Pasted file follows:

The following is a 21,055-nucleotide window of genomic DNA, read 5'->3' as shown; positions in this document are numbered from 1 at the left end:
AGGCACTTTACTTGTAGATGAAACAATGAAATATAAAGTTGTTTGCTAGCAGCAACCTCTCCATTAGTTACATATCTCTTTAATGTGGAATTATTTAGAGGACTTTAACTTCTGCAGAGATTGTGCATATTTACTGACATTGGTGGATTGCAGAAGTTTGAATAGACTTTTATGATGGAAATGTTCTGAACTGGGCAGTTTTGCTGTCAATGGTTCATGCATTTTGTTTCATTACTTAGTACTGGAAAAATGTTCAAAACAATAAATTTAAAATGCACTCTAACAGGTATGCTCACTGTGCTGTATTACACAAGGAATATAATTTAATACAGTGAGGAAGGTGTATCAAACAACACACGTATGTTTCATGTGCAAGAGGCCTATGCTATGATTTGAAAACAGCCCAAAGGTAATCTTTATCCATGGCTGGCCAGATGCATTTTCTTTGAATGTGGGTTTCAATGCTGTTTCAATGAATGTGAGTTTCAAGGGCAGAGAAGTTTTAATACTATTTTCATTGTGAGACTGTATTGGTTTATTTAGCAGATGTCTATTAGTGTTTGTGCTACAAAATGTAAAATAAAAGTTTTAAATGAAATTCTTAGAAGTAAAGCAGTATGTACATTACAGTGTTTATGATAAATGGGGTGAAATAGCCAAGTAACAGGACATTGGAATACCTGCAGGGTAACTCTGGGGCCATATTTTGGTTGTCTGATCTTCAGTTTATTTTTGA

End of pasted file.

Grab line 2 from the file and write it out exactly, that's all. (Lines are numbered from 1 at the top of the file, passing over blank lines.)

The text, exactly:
AGGCACTTTACTTGTAGATGAAACAATGAAATATAAAGTTGTTTGCTAGCAGCAACCTCTCCATTAGTTACATATCTCTTTAATGTGGAATTATTTAGAGGACTTTAACTTCTGCAGAGATTGTGCATATTTACTGACATTGGTGGATTGCAGAAGTTTGAATAGACTTTTATGATGGAAATGTTCTGAACTGGGCAGTTTTGCTGTCAATGGTTCATGCATTTTGTTTCATTACTTAGTACTGGAAAAATGTTCAAAACAATAAATTTAAAATGCACTCTAACAGGTATGCTCACTGTGCTGTATTACACAAGGAATATAATTTAATACAGTGAGGAAGGTGTATCAAACAACACACGTATGTTTCATGTGCAAGAGGCCTATGCTATGATTTGAAAACAGCCCAAAGGTAATCTTTATCCATGGCTGGCCAGATGCATTTTCTTTGAATGTGGGTTTCAATGCTGTTTCAATGAATGTGAGTTTCAAGGGCAGAGAAGTTTTAATACTATTTTCATTGTGAGACTGTATTGGTTTATTTAGCAGATGTCTATTAGTGTTTGTGCTACAAAATGTAAAATAAAAGTTTTAAATGAAATTCTTAGAAGTAAAGCAGTATGTACATTACAGTGTTTATGATAAATGGGGTGAAATAGCCAAGTAACAGGACATTGGAATACCTGCAGGGTAACTCTGGGGCCATATTTTGGTTGTCTGATCTTCAGTTTATTTTTGA